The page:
Anthony Ranaudo, SP
Ranaudo made his debut after having his season delayed by a groin strain that placed him in extending spring training. The results were underwhelming, as he gave up two homers, walked three against two strikeouts, and gave up four runs in four innings.
According to Alex Speier, Ranaudo's fastball "ran from 88-94 mph, averaging about 92" but there's no mention of how effective his curve was. Command was a problem, if you couldn't tell from the walks, but given it's his first start since the end of 2011, we can cut him some slack for now.
He's an arm to watch, given his somewhat disappointing stint at High-A and his history of inconsistency both in terms of results and stuff. There are those who think Ranaudo is better-suited to relieve in the majors, and that no matter how hard the Red Sox want him to start, it's not where he'll end up. We're far from knowing which path he's destined for, but more starts like this in the high minors are one way to find out.
Kolbrin Vitek, 3B
Vitek hit .281/.350/.372 in 2011 with the High-A Salem Red Sox. That line wasn't much of a surprise, as he's projected to be more of a patience and average-focused hitter in the future, with more power than he has now, but not a whole lot. That power hasn't come with the move to Double-A, and the 23-year-old is also struggling to hit for average or draw many walks.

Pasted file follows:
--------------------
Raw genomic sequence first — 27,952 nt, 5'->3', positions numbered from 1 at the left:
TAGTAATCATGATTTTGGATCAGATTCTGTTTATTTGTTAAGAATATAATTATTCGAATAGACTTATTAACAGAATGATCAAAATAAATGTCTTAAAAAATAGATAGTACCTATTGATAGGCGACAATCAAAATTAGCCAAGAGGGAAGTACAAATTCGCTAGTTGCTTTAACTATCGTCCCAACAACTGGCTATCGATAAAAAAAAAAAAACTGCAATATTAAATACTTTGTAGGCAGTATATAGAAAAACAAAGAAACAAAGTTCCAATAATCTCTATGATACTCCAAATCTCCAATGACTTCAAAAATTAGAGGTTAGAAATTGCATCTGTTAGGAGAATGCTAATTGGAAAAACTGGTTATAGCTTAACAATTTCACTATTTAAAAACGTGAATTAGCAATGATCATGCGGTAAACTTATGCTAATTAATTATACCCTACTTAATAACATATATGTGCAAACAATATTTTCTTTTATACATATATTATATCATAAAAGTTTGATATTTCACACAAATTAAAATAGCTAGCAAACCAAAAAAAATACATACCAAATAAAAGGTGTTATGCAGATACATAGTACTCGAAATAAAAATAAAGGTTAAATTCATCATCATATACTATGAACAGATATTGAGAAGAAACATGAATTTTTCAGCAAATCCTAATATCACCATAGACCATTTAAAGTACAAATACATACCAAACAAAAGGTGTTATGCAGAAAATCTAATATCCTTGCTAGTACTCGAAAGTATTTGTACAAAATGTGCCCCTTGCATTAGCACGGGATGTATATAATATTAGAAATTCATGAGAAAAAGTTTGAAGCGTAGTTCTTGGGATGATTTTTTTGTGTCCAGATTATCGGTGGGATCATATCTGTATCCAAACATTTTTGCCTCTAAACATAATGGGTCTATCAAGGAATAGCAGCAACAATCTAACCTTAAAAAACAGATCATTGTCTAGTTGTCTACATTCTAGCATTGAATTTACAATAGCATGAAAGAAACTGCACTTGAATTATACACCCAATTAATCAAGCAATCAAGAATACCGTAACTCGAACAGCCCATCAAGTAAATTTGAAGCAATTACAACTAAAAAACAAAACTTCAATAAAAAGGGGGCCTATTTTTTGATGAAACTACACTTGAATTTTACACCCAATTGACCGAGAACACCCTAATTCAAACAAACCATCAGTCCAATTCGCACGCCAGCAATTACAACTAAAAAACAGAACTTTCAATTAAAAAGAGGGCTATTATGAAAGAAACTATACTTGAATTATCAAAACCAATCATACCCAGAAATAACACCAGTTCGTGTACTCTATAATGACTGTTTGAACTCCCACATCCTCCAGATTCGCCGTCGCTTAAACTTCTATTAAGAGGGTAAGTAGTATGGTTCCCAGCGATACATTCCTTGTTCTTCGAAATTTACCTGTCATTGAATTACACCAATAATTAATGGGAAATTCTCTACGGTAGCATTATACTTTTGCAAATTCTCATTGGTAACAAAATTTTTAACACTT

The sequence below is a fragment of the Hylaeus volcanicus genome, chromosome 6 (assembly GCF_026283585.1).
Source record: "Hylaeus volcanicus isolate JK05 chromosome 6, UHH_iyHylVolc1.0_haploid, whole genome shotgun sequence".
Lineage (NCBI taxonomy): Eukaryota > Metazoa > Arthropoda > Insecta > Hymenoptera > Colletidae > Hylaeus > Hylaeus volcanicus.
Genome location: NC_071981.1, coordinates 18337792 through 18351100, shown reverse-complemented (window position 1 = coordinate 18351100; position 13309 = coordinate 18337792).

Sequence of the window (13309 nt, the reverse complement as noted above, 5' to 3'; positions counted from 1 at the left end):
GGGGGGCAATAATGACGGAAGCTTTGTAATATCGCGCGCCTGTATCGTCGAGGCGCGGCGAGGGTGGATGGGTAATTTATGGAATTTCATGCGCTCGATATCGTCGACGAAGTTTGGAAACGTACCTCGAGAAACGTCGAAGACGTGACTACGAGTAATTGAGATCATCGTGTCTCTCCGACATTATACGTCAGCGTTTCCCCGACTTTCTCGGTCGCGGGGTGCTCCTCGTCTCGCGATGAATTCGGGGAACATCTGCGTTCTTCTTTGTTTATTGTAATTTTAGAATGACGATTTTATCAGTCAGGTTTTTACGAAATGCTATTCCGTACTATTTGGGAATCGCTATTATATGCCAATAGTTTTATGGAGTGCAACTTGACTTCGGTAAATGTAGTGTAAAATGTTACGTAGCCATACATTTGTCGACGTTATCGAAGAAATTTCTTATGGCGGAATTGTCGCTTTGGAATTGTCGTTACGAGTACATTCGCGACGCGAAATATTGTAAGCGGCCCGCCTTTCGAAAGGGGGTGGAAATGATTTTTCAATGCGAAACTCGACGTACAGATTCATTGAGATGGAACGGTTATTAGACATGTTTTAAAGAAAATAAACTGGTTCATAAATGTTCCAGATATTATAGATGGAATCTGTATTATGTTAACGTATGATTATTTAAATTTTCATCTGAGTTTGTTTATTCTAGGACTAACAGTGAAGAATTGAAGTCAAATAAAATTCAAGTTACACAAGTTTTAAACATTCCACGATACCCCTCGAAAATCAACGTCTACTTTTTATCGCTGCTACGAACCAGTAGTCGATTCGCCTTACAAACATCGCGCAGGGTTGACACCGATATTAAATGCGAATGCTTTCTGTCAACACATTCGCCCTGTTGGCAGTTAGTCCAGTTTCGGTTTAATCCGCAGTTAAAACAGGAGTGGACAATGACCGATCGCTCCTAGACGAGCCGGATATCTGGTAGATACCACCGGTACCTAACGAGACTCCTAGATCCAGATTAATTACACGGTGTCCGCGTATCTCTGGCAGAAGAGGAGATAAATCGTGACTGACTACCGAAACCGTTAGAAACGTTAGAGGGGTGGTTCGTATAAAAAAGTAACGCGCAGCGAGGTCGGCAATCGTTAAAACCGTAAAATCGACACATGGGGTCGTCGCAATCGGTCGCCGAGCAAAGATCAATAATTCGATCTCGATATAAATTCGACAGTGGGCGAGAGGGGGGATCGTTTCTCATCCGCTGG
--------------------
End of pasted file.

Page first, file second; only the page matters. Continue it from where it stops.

He's whiffing over 21 percent of the time, and in his last 10 games is at .262/.295/.429. It's too early to give up on Vitek yet, but given he was a first-round pick at 20th overall in the 2010 draft, you would like to start to see more out of him. Prospects develop at different paces, but when you see a 22-year-old destroying High-A like Jackie Bradley has, or a 23-year-old like Will MIddlebrooks hitting well in the majors, it's easy to get disheartened about someone like Vitek who hasn't put it all together yet.
Like with Ranaudo, whether he will eventually do so is up in the air. But you'd like to see a bit more out of him at Double-A, even if it doesn't involve better power numbers than he's posted in the past.
If the lack of obvious progress from the 23-year-old Vitek was bothersome to you, then you might not want to look at what's happened to the 24-year-old Jeremy Hazelbaker. He's hitting just .194/.275/.250 in his last 10 contests, is striking out over 27 percent of the time, and is struggling to make any kind of consistent or meaningful contact.
Hazelbaker was actually solid at this level in 2011, batting .266/.350/.435 with 35 steals and 33 extra-base hits in 405 plate appearances. The two partial seasons have combined for an overall Double-A line of .252/.336/.398 with punch outs with 138 strikeouts in 526 plate appearances (26 percent). That's the kind of work that gets you stuck at Double-A past your age-24 season.
His past work gives you hope that this is just a blip, possibly in part due to the colder weather that the Sea Dogs need to deal with in the Eastern League to begin the year. But given he's never been considered much of a prospect, and has seen much of his success while old for the levels he's played at, it's likely that Hazelbaker's future isn't in the majors.
He's got a lot of spring and summer left to get through, though, so this won't be the last you see of him in our prospect updates just yet.